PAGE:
“Nurses are natural leaders.” I’ve said this before and I’m proud to say it again as I witness BCNU members rising to the challenge of the COVID-19 pandemic. A second wave of infections has seen our hospitals and ICUs begin to fill once again, but every day nurses are doing their best in a health-care system that had you understaffed and overworked even before the pandemic hit.
The invaluable contributions nurses are making to confront the crisis can be seen with the recent public health orders expanding our scope of practice and authorizing RPNs and RNs to prescribe pharmaceutical alternatives to toxic street drugs. This is an important part of the solution to addressing the province’s deadly opioid crisis, especially as deaths from accidental poisoning continue to climb.
Meanwhile, nurses are stepping up to help reduce the surgical backlog created when operating rooms across the province were shut down this spring. But the health ministry's surgical renewal plan presumes all OR nurses in BC can work full time and that all new grads hired this year are competent enough to work in the OR.
All of these measures press on the capacity of the system and nurses' ability to cope while we struggle to get through a difficult winter as COVID cases increase. They also speak to the need for a provincial health human resources plan specific to nursing if we want to avoid the downward spiral of exhaustion, depression, burnout and reduced retention rates that inaction will inevitably bring.
I want to thank all of you for your perseverance and commitment in the face of the tragedy COVID-19 has brought this year. I know you are stepping up and we are committed to ensuring you're supported. We are one step closer to finalizing the Nurses' Bargaining Association Patient Care Assessment Process with provincial health employers. More details will be provided in the coming weeks about the interim assessment tool that was determined though a mediation arbitration award in late November.
Your occupational health and safety has never been more important. We continue to support members through our Member Safety and Support Phone Line and provide education on workplace health and safety rights. Please remember to contact your steward or call the support line if you have any questions or concerns about staying safe during the pandemic.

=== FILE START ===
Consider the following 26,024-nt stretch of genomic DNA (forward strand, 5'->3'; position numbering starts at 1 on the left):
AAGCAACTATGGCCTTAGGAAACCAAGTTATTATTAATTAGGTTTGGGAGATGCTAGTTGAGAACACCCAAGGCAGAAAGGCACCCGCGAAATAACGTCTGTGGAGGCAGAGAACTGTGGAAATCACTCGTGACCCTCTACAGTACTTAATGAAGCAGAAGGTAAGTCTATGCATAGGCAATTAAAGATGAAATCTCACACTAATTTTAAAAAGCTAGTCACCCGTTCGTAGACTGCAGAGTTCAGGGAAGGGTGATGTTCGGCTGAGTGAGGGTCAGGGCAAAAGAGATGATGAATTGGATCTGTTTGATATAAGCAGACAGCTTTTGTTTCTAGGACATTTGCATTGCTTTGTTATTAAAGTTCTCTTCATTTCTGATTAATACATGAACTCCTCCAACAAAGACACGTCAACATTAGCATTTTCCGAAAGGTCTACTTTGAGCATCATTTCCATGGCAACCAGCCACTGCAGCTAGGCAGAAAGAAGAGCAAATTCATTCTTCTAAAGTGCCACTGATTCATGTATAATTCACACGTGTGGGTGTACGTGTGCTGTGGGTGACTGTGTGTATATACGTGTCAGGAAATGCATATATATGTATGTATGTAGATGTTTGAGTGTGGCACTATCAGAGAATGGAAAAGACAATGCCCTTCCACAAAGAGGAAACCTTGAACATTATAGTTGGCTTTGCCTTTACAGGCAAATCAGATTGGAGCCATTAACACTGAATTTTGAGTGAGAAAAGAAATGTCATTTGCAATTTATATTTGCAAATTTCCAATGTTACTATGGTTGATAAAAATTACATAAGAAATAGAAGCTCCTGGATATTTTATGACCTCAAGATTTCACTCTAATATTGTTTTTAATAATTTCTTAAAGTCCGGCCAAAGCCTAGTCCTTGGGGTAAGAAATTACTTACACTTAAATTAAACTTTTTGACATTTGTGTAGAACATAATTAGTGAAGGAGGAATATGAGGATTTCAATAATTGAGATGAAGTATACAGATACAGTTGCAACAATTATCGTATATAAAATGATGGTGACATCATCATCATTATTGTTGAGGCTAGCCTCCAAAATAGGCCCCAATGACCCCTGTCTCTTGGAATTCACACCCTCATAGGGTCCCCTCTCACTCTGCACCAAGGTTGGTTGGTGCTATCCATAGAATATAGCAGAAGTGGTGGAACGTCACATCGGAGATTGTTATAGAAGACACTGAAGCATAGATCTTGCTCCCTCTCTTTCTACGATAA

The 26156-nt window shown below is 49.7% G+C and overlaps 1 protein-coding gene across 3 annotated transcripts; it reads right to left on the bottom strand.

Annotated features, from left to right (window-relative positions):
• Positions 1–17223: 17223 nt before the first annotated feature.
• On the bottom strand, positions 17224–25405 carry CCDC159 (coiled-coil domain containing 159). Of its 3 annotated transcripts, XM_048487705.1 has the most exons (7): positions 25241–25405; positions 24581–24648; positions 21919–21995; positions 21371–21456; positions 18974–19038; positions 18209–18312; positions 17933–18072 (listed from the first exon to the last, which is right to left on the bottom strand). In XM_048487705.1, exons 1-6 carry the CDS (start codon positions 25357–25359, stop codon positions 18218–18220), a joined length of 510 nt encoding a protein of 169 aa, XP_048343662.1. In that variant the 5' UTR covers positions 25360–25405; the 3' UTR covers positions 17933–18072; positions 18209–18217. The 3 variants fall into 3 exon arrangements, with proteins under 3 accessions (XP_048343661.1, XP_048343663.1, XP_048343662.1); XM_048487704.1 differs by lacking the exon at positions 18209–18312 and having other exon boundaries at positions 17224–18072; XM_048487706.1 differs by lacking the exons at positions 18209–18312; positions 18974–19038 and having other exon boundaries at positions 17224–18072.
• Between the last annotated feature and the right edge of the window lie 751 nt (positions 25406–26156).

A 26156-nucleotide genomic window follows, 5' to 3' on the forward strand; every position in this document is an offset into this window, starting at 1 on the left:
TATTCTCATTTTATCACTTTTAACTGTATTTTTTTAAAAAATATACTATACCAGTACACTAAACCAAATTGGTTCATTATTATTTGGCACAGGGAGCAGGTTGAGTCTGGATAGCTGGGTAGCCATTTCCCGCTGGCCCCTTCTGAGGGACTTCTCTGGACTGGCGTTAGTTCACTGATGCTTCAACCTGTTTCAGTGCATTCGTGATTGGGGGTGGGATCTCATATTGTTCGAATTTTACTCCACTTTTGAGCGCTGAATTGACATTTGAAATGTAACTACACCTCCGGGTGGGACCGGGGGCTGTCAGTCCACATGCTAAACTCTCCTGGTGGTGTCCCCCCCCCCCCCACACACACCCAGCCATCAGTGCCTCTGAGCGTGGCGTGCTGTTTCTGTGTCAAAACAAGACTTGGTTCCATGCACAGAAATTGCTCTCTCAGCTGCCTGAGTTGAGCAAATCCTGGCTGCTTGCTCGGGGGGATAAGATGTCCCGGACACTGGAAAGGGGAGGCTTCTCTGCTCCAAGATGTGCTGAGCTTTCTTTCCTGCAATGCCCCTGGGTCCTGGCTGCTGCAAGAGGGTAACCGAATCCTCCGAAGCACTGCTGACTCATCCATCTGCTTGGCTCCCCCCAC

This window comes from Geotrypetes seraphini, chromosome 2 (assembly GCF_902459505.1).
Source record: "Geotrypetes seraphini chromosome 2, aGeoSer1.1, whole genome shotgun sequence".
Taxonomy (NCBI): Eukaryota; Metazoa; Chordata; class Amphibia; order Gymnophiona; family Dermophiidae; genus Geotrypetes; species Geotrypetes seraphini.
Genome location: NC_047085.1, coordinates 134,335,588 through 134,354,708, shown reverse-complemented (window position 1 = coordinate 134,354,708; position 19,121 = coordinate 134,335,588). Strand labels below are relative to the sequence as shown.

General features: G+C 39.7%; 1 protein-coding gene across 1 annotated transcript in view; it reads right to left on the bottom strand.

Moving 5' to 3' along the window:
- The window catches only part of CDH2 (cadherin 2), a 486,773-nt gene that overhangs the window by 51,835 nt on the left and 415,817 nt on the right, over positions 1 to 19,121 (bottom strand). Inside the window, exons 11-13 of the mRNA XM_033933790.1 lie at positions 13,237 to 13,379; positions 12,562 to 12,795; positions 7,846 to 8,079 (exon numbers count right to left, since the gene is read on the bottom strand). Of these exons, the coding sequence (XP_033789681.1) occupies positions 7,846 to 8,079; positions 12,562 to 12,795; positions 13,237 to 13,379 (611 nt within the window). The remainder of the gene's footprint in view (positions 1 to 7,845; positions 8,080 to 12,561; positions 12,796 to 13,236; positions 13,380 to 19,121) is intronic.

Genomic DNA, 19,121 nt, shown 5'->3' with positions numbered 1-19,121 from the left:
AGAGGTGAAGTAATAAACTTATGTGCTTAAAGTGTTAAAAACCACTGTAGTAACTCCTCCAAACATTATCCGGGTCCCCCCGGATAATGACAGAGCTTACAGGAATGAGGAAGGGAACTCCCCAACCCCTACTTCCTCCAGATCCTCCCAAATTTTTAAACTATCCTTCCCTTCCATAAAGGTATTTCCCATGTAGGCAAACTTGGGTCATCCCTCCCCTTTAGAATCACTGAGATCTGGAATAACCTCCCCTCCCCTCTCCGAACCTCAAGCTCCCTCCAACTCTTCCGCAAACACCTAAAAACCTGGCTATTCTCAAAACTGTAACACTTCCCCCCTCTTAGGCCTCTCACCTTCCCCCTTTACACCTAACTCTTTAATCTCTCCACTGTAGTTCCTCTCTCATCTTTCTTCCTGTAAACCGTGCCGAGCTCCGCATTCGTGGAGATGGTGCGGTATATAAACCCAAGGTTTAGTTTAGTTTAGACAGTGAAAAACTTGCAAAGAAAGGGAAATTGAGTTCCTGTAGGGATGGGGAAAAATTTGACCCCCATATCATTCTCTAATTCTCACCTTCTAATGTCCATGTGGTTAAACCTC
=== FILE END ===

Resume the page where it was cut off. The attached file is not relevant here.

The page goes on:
The Public Health Agency of Canada's release of new federal guidelines confirming airborne transmission of the coronavirus validate nurses repeated calls for airborne precautions, including N95 respirators or better, when caring for COVID-19 patients. Health employers have an obligation to follow the precautionary principle and provide nurses and other health-care workers with unfettered access to the personal protective equipment they deem necessary to keep themselves and their patients safe.
This fall saw two of our own elected to the BC Legislature. I would like to congratulate fellow nurses Susie Chant and Harwinder Sandhu on winning their ridings of North Vancouver-Seymour and Vernon-Monashee. This gives us hope that our voices will be heard and changes will be made to improve our workings lives and the lives of our patients.
Our hopes were also raised recently when we witnessed the election of Kamala Harris as vice-president of the United States – the first woman and the first Black or South Asian person elected to the office. Her win will surely inspire more young women of colour in Canada to engage in politics and run for office.
As we say goodbye to 2020 and look ahead to 2021, there are more glimmers of hope on the horizon with the announcement of successful clinical trials of several COVID-19 vaccines, which brings the possibility that a working vaccine could be available early next year.
This year BCNU said goodbye to many council members who will no longer be serving on the union's top governing body. Some are retiring, and some will continue to be active in their regions, and I thank them all for their tireless service and dedication to advancing nurses' workplace rights and practice conditions.
I would like to thank all of you this winter for being there when patients need it most. Many of you will be working through the holidays away from warm homes and loved ones. Your dedication must not go unacknowledged.
I wish you all the best this holiday season and share your hopes for a brighter New Year.
Christine SorensenPresident, BC Nurses' Union
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